Join Steve Caplin for an in-depth discussion in this video Using Image Warp, part of Building Transparency in Photoshop.
- Now that we've got our skull looking shiny, let's concentrate on the refracted view through it. I'm going to hide the skull, and reveal the original. Now I'm going to duplicate this background. I'm going to drag it above the original skull. And I'm going to make a clipping mask with the original skull. Like this by choosing create clipping mask from the layer menu.
So now it's only visible where it overlaps that skull. And if we hide the background, this is how those two layers now interact. To create the distortion, I'm first going to go into free transform, and I'm going to make it smaller. As you drag a corner handle, if you hold the alt key on a pc, the option key on a mac, then it scales it from the center of the image.
Now before I hit enter to apply the transformation, I'm going to hit the image warp button up here in the options bar. And now I'm going to choose a fish eye effect. And you can see how that gives us that spherizing effect that makes it look as if it's viewed through a fish eye lens. There's only one control here, and we can drag this to increase or reduce the effect. That's not bad, it could be a bit more extreme.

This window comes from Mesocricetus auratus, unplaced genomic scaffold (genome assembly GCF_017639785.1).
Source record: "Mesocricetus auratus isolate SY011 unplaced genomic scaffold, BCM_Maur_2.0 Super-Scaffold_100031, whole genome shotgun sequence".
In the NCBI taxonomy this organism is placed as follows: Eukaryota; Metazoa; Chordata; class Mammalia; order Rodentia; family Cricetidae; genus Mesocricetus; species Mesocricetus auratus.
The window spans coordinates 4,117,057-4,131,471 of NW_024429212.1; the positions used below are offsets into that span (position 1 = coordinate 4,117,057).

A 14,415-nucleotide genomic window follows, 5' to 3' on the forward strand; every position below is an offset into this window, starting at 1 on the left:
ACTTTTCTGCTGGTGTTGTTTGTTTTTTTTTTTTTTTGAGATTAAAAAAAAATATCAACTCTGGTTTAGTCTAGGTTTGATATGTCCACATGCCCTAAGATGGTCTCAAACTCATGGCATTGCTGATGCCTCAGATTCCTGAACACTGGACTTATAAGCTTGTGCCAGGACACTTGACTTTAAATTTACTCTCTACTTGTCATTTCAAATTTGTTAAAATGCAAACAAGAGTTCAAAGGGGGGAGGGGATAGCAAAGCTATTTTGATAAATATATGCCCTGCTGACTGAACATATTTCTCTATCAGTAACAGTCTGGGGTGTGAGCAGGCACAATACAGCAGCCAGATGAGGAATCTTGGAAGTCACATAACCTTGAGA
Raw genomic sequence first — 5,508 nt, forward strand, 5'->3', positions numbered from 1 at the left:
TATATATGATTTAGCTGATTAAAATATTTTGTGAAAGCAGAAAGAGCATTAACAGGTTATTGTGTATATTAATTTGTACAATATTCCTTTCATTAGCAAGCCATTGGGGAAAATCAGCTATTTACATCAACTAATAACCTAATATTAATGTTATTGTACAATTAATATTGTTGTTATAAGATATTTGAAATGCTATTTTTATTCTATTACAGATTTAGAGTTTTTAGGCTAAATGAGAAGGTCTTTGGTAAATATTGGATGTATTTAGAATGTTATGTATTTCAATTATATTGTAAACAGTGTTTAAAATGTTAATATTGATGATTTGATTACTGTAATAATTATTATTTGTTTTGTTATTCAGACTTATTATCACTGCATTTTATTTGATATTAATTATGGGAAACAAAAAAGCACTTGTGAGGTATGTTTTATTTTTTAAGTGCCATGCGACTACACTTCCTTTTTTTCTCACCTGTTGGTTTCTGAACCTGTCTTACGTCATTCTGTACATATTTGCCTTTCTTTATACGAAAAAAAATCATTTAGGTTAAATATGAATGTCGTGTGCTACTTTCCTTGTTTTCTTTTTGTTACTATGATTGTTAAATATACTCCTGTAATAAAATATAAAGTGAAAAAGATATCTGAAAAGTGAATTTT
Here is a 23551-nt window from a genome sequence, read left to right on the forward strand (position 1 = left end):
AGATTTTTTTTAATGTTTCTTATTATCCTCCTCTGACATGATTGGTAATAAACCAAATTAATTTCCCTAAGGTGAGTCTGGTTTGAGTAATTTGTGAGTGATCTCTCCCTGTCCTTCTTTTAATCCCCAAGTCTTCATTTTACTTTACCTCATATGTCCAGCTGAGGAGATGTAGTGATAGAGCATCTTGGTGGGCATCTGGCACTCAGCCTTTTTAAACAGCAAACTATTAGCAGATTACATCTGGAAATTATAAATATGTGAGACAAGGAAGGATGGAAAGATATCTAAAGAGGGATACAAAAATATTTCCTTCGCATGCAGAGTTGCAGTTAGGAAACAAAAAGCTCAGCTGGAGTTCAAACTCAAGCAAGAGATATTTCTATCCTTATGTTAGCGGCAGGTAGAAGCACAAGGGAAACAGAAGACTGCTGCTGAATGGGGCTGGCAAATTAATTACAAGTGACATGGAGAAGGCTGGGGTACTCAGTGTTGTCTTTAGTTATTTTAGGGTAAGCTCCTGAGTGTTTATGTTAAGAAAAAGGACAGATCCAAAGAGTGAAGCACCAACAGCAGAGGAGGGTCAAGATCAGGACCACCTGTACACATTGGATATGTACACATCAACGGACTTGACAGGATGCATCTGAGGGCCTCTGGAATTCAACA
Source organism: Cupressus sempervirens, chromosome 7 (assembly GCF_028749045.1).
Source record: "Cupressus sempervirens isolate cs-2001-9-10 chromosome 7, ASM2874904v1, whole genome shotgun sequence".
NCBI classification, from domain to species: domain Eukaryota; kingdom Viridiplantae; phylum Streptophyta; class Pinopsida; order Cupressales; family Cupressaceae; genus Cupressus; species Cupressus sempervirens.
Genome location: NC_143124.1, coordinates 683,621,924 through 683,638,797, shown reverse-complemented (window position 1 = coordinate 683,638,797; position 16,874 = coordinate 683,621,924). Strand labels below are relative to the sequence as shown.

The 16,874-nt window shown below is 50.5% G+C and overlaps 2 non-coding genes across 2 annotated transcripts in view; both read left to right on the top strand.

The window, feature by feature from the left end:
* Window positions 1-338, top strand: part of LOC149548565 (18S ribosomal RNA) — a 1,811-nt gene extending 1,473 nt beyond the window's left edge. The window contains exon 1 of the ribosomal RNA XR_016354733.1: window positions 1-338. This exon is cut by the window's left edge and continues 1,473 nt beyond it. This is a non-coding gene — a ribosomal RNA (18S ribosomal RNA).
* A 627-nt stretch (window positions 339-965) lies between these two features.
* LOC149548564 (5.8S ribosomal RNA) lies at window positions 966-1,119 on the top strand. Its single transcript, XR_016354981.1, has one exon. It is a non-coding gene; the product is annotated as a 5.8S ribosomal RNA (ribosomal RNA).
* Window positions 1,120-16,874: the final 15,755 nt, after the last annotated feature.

So what I'm going to do is after I've got my basic fish eye, I'm now going to change the warp method to custom. It keeps the fish eye, but now I can grab each of these corners and pull them in, and that distorts it even more. Where there's a piece missing at the top, I can just grab the edge and pull it up. And that gives us our nice spherical distortion.
So I'm going to apply this to it. And there is the beginning of our transformation. If we reveal the skull again, obviously as it stands, the skull completely obscures that background. But if we change the mode of the skull from normal to hard light, in hard light mode mid tone grey disappears, but we keep the shadows and the highlights.
And that allows us to see that distorted background through it. That initial distortion is a start, but is by no means the finished product.